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Editor's Correspondence |

Fluconazole Use as an Important Risk Factor in the Emergence of Fluconazole-Resistant Candida glabrata Fungemia—Reply

Ingi Lee, MD, MSCE; Neil O. Fishman, MD; Theoklis E. Zaoutis, MD, MSCE; Knashawn H. Morales, ScD; Mark G. Weiner, MD; Marie Synnestvedt, PhD; Irving Nachamkin, DrPH, MPH; Ebbing Lautenbach, MD, MPH, MSCE
Arch Intern Med. 2009;169(15):1445. doi:10.1001/archinternmed.2009.244.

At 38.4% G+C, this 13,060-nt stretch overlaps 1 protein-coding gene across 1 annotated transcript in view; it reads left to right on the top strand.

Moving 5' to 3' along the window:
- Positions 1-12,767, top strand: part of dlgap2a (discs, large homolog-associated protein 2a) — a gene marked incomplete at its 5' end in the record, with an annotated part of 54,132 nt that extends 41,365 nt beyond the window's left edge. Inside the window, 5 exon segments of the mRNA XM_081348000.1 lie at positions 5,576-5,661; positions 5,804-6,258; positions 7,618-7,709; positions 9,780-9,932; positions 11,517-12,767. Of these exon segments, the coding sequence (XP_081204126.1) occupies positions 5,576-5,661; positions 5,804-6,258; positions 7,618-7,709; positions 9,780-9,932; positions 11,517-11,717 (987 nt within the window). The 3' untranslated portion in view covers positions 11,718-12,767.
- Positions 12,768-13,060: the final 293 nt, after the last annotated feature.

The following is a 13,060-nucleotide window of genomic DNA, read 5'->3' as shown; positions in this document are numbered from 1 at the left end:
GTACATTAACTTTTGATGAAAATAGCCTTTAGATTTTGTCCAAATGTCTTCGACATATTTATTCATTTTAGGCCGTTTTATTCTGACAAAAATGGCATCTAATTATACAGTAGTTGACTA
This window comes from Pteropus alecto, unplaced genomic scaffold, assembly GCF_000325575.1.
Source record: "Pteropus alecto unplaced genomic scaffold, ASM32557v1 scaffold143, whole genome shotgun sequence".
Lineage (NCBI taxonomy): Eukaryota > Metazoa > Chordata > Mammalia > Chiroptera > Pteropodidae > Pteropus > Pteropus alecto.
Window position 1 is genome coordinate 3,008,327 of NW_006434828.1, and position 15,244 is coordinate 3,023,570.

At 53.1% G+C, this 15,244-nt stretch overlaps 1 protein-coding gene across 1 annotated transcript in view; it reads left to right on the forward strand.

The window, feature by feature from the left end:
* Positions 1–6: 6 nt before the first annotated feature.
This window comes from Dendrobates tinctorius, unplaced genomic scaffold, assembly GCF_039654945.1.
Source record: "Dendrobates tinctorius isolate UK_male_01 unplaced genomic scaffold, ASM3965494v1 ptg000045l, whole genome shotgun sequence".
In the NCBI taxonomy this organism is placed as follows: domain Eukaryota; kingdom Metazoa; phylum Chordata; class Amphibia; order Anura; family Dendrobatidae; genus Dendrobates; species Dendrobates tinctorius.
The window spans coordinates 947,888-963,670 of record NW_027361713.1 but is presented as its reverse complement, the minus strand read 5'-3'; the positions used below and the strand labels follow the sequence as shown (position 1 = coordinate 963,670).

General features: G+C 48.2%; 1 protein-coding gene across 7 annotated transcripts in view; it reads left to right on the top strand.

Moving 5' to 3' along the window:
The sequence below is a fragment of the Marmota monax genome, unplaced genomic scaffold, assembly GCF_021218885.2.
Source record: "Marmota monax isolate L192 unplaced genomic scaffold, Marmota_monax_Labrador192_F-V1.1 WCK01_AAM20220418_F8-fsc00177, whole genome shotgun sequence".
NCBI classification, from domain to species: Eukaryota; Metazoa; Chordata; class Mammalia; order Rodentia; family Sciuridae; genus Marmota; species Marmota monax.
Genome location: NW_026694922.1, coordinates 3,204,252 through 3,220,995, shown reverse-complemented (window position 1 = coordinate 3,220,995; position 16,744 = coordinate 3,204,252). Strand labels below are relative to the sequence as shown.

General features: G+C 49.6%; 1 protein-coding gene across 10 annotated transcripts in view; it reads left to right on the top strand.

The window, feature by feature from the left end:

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We thank Tumbarello and colleagues for their insightful comments. Their article evaluated risk factors, antifungal treatment, and outcomes in 14 patients with fluconazole–less-susceptible Candida glabrata bloodstream infections and 21 patients with fluconazole-susceptible C glabrata bloodstream infections.1 Similar to our results, the authors identified fluconazole use as a significant risk factor for fluconazole–less-susceptible C glabrata isolates. This provides further evidence supporting the role of fluconazole use in the emergence of fluconazole resistance. Their study additionally identified diabetes mellitus as an independent risk factor for fluconazole–less-susceptible isolates, while surgery was found to be an independent risk factor for fluconazole-susceptible isolates. Central venous catheter use was found to be a significant risk factor in both analyses, suggesting that this may be a risk factor for C glabrata bloodstream infections in general, regardless of fluconazole susceptibility. The authors are correct that our study did not evaluate these variables. Central venous catheter use was not included in our analysis because of concern for data accuracy. At our institution, central venous catheters are often placed by house staff, which occurs without an order being placed into the electronic database and therefore would not be captured by the Pennsylvania Integrated Clinical and Administrative Research Database. Diabetes mellitus and general surgery were not evaluated because no studies prior to the time we submitted our manuscript had found an association between these factors and C glabrata bloodstream infections. We agree with Tumbarello and colleagues on the importance of evaluating clinical outcomes in this population. A study is under way to determine whether mortality rates differ in patients with C glabrata bloodstream infections based on fluconazole susceptibility. Lastly, future studies should evaluate interventions designed to curb fluconazole resistance in C glabrata isolates.

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